Applications for express-shipping-cost management, which used to be almost exclusively the province of big computers, are now spilling over onto desktops. Now even a single-person operation can automate rate calculation, label printing, and bookkeeping for overnight package and letter deliveries. Two recently introduced products that perform those tasks vary broadly both in cost and in performance:

At $129.95, modestly priced Quickup (904-795-0667; runs on IBM compatibles and requires 390 RAM and hard disk) consists of a single disk and deals only with shipping through United Parcel Service. When a ship-to address is entered, the program taps a zone-rate data file (which the user keeps current) to figure out the cost and then generates a label via a desktop printer. Computer-stored records facilitate end-of-period reconciling and tracing of lost shipments.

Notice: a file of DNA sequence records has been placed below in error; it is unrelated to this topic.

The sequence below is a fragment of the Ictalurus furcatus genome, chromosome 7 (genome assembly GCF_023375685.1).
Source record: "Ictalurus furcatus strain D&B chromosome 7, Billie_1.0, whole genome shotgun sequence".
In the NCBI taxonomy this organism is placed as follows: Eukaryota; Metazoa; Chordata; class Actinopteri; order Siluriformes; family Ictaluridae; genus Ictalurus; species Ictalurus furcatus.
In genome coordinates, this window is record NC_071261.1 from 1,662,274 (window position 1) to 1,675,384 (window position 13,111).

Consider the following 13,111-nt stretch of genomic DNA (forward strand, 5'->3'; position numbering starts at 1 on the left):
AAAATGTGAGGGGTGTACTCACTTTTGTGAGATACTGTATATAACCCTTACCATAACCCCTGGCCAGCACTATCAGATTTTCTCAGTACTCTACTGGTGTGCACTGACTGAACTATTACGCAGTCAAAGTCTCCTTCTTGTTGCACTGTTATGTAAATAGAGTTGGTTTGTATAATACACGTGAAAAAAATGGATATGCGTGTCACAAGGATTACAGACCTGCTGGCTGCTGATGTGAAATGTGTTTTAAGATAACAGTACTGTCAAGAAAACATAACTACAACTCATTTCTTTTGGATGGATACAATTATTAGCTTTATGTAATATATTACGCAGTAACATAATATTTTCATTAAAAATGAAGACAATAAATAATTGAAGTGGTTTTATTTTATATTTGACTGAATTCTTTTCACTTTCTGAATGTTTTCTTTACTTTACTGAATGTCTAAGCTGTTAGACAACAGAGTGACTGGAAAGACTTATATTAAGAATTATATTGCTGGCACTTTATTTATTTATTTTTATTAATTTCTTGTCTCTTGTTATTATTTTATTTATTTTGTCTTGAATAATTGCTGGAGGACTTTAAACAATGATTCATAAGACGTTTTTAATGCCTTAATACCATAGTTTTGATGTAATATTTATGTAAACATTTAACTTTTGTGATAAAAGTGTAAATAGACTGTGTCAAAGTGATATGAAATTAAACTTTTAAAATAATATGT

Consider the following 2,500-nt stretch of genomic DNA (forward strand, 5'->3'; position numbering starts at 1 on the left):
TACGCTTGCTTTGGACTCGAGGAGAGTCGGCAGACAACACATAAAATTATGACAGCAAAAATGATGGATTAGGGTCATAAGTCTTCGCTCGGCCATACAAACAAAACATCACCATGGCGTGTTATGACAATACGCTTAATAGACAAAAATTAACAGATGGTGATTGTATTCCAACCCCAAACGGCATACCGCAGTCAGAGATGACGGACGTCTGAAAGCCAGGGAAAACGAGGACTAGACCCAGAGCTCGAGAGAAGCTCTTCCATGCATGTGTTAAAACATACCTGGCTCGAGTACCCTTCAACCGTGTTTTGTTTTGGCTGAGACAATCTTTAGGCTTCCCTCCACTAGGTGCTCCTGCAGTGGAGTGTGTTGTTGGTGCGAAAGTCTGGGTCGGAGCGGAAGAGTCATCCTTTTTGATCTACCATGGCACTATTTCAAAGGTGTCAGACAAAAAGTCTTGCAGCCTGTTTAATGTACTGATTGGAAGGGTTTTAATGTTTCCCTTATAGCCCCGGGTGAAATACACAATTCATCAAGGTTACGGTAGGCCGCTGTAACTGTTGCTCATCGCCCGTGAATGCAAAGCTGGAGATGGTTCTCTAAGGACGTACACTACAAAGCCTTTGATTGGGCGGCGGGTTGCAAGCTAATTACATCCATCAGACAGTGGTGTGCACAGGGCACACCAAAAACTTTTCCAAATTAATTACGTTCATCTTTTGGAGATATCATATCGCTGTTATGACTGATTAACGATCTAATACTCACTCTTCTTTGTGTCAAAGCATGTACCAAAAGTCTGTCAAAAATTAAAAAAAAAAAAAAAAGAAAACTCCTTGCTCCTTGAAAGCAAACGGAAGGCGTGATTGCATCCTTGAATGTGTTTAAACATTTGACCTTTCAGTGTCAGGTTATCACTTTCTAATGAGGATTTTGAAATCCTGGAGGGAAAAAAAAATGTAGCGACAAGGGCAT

The second program, ProShip (408-452-7800) is more expansive. And more expensive, in that it comes with a complement of dedicated electronics -- an 80386-CPU computer, a dot-matrix printer, a bar-code printer, a bar-code scanner, and a scale. Complete systems cost upwards of $7,000 and can tie into multiuser environments. The customizable software (which, like Quick-up, also taps user-updated rate data) juggles a mix of next-day a.m., next-day p.m., and second-day carriers, and comes up with the best available deal for the weight and time considerations of a given shipment. It generates internal and external paperwork for virtually any domestic or international carrier, including very fussy Federal Express. -- Robert A. Mamis

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